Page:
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Tracking and CO2 leakage from deep saline to fresh groundwaters : development of sensitive monitoring techniques

Abstract : The assessment of environmental impacts of carbon dioxide storage in geological repository requires the investigation of the potential CO2 leakage back into fresh groundwater, particularly with respect to protected groundwater reserves. A new 3-year project aims at developing sensitive monitoring techniques in order to detect potential CO2 leaks and their magnitude as well as their geochemical impacts on the groundwater. In a predictive approach goal, a modelling study of the geochemical impact on fresh groundwaters of a CO2 intrusion during geological storage was also performed and serves as a basis for the development of sensitive monitoring techniques (e.g. isotope tracing). Then, isotopic monitoring opportunities are explored. Geochemical processes and perturbations associated with a CO2 gas leak into dilute groundwater are well known: relation between acid gas and solute concentration increase is clearly interrelated involving many different mechanisms as precipitation, oxidation and mineral dissolutions. Some of these minerals may contain hazardous constituents able to release contaminant into groundwater. When CO2 as a gas (supercritical) phase is injected into a brine that fully saturates porous aquifer, hydrogeological and hydrochemical properties changes are more complex than usually observed in groundwaters because of immiscibility between injected and native fluids. Therefore, it is necessary to correctly model the two-phase transport to correctly predict the evolution of a leak in an aquifer. This predictive modelling approach includes a 3D model with (i) storage saline aquifer, (ii) impacted overlying aquifer containing freshwaters and (iii) a leaky abandoned well represented as 1D porous media and corresponding to the interface between rock and cement formations. This model intends to assess the whole path of migration of the supercritical CO2 and the interaction between the fluid and the host rock. A supplementary understanding is the origin and conditions of CO2 migration through the leaking way from the injection storage zone to the shallow aquifer. The illustrated case study is from the Paris basin context and the Dogger formation is considered as the storage geological target. This geological formation has been intensively used for geothermal purpose in the past decades and is now under consideration as a target for the French national program of greenhouse gas emission reduction and CO2 geological storage concept. Above the Dogger aquifer, the Albian aquifer is a major strategic potable water aquifer: the impacts of a CO2 leakage due to a potential integrity failure has therefore to be carefully investigated. The simulations presented in this study aim at helping define guidelines and selection criteria in the field of environmental risks. Therefore, the examination of the effect of the gas intrusion on the quality changes of the local groundwater as well as a better understanding of the water-rock-gas interactions is of primary importance. The main geochemical process simulated is the acidification of groundwaters due to CO2 dissolution inducing Albian minerals dissolution and element releases. The mineralogical composition of the impacted Albian aquifer is therefore crucial to estimate correctly which elements may possibly be released during the arrival of gaseous and dissolved CO2 in freshwaters. Indeed, associated with a decrease of pH due to CO2 migration, hazardous trace elements could be found depending on the final solute concentration .and its control by dissolution/precipitation of a few key minerals. Finally, it is necessary to integrate surface phenomena in order to consider a complete and sensitive monitoring. Another way of consideration is isotope systems that seem to be alternative and persuasive tools to record geochemical modifications induced by CO2 intrusion to predictive model. Isotope systems can track reactions associated with small quantities of CO2 into dilute aquifer which, in case of leak, would not be detected by others methods. Laboratory experimentations on an Albian representative sample will be developed in order to display these tracking tools. The main focus is to point out suitable isotope systems which can characterize water rock interactions, redox conditions evolution, CO2 movement etc. Under very precise protocol, the strontium and carbon isotopes for instance are used to study the effect of carbonate dissolution through its impact on the CO2 concentration. Such isotope systems require the application of different types of methods and apparatus. IRMS (Isotope Ratio Mass Spectrometer), CF-IRMS (Continuous flux- Isotope Ratio Mass Spectrometer), TIMS (Thermo-Ionisation Mass Spectrometer) will be used for a large set of isotope systems. However, other new non classical isotope systems will be investigated using the new generation isotope ratio mass spectrometers MC-ICP-MS that combine the ionisation efficiency of inductively coupled plasma with the advantages of multi-collector data acquisition. With such a technology, isotopes of many different chemical elements can be analysed with higher precision. Thus, isotopic fractionation will be investigated in the frame of this work in the next future: fractionation is interesting since it is mechanism-dependent, e.g. isotopic exchange reactions, physical and chemical processes as kinetic aspect (diffusion etc.) or state changes (adsorption, desorption, dissolution, precipitation etc). Moreover, temporal and spatial variations in water oxygenation are mirrored by distinctive changes in the geochemical and isotopic data (sulphur isotope; selenium isotopic signature to be used as a tracer for sulphur sources). These instrumental advances open news research field and favour the use of multi-isotope approaches in isotopic studies as the main interest of hazardous trace elements transport and geochemical evolution of groundwater due to CO2 intrusion. Experimental interaction between rocks and water under CO2 injections will be run and several isotope systems investigated in the frame of studying the impact on fresh groundwater.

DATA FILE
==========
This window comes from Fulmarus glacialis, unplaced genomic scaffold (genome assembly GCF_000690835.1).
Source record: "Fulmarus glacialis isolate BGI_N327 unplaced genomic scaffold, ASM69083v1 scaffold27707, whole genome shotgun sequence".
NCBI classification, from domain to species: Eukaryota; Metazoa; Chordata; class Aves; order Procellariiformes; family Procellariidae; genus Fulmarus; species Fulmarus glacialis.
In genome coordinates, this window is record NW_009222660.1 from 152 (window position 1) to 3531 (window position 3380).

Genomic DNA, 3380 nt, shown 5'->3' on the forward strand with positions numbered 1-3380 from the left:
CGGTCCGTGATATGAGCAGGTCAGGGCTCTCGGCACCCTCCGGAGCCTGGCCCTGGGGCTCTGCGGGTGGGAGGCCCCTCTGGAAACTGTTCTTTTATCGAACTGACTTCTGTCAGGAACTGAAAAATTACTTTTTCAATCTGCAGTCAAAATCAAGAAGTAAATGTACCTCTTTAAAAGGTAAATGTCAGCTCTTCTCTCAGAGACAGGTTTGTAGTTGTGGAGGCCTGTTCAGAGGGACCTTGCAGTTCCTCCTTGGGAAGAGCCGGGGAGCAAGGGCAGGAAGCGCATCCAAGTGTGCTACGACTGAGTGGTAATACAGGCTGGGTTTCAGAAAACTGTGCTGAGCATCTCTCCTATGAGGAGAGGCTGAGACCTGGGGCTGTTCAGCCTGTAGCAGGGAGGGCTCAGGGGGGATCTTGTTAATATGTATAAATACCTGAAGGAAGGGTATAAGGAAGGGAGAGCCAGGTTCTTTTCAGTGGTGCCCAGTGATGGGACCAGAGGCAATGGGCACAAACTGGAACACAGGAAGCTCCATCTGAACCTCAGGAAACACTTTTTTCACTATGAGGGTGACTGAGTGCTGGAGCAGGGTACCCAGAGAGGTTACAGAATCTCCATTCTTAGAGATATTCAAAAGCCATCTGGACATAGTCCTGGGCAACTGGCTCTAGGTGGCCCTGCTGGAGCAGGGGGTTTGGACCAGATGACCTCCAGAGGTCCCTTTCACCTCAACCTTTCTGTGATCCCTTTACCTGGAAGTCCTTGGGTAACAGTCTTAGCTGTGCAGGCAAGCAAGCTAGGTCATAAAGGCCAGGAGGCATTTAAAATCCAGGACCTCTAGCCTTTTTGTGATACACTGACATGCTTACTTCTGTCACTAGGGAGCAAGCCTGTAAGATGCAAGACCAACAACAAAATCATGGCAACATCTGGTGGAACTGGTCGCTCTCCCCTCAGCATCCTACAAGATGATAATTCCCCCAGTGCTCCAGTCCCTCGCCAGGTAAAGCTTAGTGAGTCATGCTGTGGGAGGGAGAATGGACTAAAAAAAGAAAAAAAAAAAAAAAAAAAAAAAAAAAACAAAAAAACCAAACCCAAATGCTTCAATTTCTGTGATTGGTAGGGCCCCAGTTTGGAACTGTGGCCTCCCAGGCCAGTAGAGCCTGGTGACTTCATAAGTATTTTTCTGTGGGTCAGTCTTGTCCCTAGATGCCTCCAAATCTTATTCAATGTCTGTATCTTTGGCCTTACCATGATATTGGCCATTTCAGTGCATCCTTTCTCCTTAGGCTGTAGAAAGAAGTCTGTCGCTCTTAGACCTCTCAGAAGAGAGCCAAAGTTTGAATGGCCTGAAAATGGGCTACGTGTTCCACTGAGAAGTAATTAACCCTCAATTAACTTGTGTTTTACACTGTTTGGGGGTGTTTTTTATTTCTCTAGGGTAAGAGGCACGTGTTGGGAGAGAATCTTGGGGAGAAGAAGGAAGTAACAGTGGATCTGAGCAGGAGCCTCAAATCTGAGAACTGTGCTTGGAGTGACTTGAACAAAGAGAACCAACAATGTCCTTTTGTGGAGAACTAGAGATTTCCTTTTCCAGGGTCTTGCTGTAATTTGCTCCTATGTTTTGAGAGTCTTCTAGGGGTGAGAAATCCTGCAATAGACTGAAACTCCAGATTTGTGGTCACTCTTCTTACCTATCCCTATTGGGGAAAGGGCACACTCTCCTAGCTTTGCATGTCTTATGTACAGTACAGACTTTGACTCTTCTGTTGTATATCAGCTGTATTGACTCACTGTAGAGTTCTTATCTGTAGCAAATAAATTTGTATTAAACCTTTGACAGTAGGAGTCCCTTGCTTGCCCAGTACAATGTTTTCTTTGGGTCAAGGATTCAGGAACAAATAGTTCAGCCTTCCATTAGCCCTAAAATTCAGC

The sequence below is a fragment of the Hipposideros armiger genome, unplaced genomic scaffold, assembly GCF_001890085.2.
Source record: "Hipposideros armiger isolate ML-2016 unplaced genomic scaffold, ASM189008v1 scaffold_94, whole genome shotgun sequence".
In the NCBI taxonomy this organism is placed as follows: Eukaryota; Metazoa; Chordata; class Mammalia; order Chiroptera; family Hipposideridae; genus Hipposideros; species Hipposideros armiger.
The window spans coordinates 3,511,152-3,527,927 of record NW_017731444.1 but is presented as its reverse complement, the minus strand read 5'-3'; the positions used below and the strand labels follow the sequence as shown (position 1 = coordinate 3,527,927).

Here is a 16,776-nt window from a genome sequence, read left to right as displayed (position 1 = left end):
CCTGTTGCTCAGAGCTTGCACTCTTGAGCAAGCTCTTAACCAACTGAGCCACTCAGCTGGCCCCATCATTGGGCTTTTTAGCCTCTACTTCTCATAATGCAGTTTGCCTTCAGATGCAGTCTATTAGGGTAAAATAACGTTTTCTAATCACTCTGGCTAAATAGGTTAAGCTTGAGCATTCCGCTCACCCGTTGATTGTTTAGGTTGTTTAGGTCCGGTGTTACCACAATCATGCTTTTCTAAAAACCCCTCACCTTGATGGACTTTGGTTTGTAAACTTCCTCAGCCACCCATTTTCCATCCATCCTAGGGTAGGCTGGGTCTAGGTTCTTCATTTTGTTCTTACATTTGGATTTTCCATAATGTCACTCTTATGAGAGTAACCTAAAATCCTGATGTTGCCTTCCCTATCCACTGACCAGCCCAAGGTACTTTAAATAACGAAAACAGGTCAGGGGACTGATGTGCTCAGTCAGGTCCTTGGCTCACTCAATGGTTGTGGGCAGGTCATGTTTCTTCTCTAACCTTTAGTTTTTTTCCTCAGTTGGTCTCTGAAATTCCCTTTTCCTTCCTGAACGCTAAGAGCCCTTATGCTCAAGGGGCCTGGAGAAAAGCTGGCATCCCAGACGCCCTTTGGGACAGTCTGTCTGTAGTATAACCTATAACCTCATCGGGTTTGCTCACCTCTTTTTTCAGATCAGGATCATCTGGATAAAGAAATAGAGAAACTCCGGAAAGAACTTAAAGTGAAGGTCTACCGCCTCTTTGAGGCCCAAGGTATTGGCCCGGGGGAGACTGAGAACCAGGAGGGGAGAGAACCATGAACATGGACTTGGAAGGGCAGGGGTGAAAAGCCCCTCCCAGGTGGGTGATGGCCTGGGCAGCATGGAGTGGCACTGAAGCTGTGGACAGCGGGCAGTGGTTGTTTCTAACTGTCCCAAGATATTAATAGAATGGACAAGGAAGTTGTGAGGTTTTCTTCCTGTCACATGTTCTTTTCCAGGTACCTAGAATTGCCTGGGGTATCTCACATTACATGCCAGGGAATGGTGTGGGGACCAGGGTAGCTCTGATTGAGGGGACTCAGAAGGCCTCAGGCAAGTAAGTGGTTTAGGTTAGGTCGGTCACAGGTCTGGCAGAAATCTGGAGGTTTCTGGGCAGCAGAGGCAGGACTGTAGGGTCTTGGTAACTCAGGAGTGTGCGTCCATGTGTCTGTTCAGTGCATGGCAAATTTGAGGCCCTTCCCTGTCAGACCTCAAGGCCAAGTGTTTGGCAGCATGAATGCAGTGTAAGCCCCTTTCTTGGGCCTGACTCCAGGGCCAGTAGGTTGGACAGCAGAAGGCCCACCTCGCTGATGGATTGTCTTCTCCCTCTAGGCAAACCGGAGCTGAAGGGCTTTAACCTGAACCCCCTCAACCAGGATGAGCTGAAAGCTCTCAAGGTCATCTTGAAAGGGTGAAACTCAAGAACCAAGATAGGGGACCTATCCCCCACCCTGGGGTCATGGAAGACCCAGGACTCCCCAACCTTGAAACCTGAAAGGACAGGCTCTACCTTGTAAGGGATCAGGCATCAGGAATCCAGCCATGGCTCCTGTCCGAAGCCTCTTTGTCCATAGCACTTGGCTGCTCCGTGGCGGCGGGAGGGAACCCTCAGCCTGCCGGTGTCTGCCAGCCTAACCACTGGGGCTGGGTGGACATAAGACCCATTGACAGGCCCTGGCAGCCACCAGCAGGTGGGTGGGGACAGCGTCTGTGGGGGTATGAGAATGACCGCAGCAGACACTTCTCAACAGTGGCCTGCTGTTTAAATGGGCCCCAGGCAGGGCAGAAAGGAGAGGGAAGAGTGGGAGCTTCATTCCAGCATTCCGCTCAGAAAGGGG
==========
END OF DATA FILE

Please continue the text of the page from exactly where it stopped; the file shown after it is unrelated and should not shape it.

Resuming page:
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Contributeur : Pascale Nalon <>
Soumis le : vendredi 24 septembre 2010 - 10:33:13
Dernière modification le : mercredi 14 octobre 2020 - 03:52:18

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  • HAL Id : hal-00520752, version 1

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Pauline Humez, Pascal Audigane, Julie Lions, Philippe Négrel, Vincent Lagneau. Tracking and CO2 leakage from deep saline to fresh groundwaters : development of sensitive monitoring techniques. International Confrence on Greenhouse Gas Technology, Sep 2010, Amsterdam, Netherlands. pp.3443-3449. ⟨hal-00520752⟩